Unpredictable disruptions have challenged the agri-food chain over recent months, but it has shown amazing resilience. The Supply Chain panel at REAP 2023 will hear how AM Fresh Group, Diageo and Tesco are applying innovation to help mitigate climate related risk and improve sustainability. This will include a discussion of the opportunities being created for producers and agri-tech to support them.
New legislation – Task Force on Climate-related Financial Disclosures – has come into effect this year, and that is driving the journey to Net Zero from the top of the supply chain. This global move towards sustainability is evident from projects initiated by the speakers on the panel, with reporting on their websites aligned to the requirements of TCFD.
The Supply Chain Panel at REAP 2023
Group Sustainability Director at AM Fresh Group
AM Fresh Group is an international organisation that works with partners across a vertically-integrated supply chain specialising in citrus, table grapes, tropical fruits and superfoods.
The company uses the best traditional breeding practices with advanced biotechnology to develop new varieties of grapes, citrus and other high value fruits. It has a portfolio of patented varieties and supports a programme of continuous innovation supported by customer insights.
The company has a successful program to reduce waste in its citrus chain and Naomi reported on a pilot project with black soldier flies at an Agri-TechE meeting. Naomi says: “Between our two fresh produce manufacturing sites, we generate 5000 tonnes of food waste each year, which represents approximately 1.6% of our throughput. We started our relationship with AgriGrub in 2019 at their pilot site in Hasse Fen with a mission to be zero food waste by 2025.”
Head of Sustainable Procurement at Diageo
Diageo is a global leader in beverage alcohol with a collection of brands across spirits and beer including Johnnie Walker, Smirnoff, Baileys, Captain Morgan, Tanqueray, and Guinness.
Like many organisations, Scope 3 makes up a high proportion of the total emissions for Diageo. These come in part from the production and processing of their raw materials, such as barley, wheat, rye and dairy, and contribute almost a third of Diageo’s total value chain footprint.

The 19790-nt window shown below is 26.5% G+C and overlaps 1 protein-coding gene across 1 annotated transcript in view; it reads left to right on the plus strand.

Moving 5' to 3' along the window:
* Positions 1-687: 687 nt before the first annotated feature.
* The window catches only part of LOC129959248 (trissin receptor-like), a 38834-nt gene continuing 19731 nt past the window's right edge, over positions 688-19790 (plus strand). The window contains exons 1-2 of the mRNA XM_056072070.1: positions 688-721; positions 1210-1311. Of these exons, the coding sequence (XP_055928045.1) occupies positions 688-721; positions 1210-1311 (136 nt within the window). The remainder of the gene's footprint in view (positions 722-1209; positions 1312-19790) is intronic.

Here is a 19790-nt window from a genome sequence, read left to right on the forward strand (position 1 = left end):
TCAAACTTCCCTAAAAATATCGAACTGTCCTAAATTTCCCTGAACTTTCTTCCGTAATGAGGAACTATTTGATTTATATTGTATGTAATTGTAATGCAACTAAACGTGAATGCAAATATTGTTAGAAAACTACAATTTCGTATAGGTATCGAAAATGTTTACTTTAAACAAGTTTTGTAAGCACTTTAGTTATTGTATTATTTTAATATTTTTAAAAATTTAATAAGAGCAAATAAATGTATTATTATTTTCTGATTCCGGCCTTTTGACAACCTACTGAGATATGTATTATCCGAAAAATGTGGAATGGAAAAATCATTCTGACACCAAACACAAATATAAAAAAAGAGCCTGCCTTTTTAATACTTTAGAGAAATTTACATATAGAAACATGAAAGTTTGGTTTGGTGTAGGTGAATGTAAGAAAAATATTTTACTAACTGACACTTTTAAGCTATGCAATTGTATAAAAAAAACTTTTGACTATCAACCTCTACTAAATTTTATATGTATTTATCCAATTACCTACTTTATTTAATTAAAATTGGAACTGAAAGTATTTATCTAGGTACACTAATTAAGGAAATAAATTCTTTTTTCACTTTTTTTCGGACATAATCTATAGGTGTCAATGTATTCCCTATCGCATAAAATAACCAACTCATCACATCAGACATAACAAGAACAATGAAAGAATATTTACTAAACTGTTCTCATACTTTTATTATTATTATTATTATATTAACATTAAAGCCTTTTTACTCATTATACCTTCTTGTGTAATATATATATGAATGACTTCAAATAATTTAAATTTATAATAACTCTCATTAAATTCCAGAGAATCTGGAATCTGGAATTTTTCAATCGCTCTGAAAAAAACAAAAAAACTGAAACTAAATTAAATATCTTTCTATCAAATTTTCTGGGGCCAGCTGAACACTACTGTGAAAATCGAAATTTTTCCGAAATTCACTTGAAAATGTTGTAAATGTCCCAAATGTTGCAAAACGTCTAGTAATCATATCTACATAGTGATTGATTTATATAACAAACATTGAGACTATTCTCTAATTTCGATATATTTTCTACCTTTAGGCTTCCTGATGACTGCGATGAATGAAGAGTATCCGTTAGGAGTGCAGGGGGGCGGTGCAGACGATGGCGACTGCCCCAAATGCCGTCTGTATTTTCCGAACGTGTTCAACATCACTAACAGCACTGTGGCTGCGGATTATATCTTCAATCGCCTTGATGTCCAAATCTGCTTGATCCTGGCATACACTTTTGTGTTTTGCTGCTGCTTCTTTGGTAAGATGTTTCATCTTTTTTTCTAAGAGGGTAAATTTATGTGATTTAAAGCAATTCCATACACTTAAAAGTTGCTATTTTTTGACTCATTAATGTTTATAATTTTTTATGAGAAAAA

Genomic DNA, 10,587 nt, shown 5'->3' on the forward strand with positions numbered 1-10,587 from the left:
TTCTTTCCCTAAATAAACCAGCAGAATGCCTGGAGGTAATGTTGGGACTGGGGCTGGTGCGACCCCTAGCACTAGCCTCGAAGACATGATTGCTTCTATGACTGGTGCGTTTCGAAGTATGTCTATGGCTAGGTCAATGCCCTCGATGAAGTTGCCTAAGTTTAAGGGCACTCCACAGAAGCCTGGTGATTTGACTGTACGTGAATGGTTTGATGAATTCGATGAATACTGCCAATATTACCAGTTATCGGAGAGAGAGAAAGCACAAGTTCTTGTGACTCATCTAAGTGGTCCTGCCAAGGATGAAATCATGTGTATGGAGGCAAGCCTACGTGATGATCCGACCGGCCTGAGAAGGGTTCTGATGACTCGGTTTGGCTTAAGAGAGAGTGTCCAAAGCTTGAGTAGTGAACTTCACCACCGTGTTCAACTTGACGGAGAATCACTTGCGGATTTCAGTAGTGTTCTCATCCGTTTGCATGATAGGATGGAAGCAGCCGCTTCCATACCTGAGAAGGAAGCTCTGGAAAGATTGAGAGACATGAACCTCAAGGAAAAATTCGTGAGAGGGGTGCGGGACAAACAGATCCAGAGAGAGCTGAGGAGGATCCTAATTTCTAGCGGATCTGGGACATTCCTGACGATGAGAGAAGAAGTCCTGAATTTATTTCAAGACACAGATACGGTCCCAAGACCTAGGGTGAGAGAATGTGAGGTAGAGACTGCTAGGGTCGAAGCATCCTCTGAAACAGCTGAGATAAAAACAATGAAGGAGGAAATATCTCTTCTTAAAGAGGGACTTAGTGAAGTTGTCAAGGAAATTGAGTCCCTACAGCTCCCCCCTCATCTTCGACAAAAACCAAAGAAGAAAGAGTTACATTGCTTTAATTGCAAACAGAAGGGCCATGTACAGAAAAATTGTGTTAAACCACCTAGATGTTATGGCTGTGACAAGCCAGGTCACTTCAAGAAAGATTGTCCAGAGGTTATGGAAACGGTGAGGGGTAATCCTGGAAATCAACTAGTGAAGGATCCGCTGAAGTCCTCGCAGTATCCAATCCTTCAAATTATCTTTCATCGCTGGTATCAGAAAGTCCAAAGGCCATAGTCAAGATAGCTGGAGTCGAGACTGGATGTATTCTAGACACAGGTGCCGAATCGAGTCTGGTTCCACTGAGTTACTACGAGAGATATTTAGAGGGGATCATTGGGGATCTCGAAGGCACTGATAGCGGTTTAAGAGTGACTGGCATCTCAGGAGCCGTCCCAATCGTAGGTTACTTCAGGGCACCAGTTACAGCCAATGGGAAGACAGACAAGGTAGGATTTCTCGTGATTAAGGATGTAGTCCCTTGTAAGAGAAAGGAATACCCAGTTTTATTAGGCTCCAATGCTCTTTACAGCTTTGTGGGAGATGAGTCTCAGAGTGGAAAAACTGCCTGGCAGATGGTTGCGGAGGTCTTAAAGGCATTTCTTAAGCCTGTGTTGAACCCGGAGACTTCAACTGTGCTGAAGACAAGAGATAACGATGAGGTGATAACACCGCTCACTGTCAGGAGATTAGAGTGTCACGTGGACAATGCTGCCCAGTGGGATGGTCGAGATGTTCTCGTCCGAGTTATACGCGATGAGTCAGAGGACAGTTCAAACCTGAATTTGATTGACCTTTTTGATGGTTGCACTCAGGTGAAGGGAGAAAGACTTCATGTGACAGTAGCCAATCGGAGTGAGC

Through its ‘Grain to Glass’ sustainability programme, the company is taking action to mitigate climate related risks in a data-led and systemic way. It is supporting farmers to transition to regenerative agriculture and to improve the resilience of farmers’ livelihoods to climate change. The aim is to use the analysis to identify opportunities for improvement on-farm, so the company can focus efforts where it will make the biggest positive impact.
One of these projects is in Ireland which aims to reduce carbon emissions of barley used to brew Guinness. Another is a collaboration with growers in Scotland to gather on-farm data, which together with satellite imagery and AI-informed predictive analytics, will improve baseline carbon footprint data and provide insights into other on-farm environmental metrics.
Sustainable Agriculture Manager at Tesco
Peter takes responsibility for delivery of the sustainable agriculture strategy within fresh produce, and has led the UK’s largest-ever commercial rollout of low-carbon fertiliser, which has won high praise from the industry.
Tesco has made a commitment to halve the environmental impact of the average shopping basket by 2030. Peter comments: “Part of our responsibility to consumers is that by adapting, learning and investing, we aim to guarantee both a secure supply of affordable, fresh food, and a healthy, thriving food system.
Following the success of its pilot, the company has recently announced that it will extend its trial of eight market-ready low-carbon fertilisers manufactured from food waste, chicken litter and algae. The aim was to determine the most eco-friendly and cost-effective alternatives to conventional fertiliser. Initial results found the alternatives were just as effective as conventional fertilisers while slashing emissions by up to 50%, with no extra cost to farmers.
The session will be chaired by:
Public and Governmental Affairs Manager – Agricultural Solutions, UK and Ireland at BASF
As a leading company in the crop protection industry, BASF has a broad portfolio of fungicides, insecticides, herbicides, seed treatments and pest control products. In addition, it also provides biological crop protection products and solutions for improving plant health as well as nutrient management in the soil.
BASF is currently running a number of trials with farmers to investigate ways to optimise nutrient use in the field and to measure and monitor environmental variables.
Wednesday 8th November, 9:30 am – 6:30 pm
Rowley Mile Conference Centre, Newmarket
Surviving and thriving under increasingly extreme and unpredictable challenges is the theme of the 2023 REAP conference. To build a productive, profitable and sustainable agri-food industry, we must move away from the comfort zone and become open to the new opportunities that exist when we ‘stretch’. Be a part of that future – bring yourself and your ideas to REAP.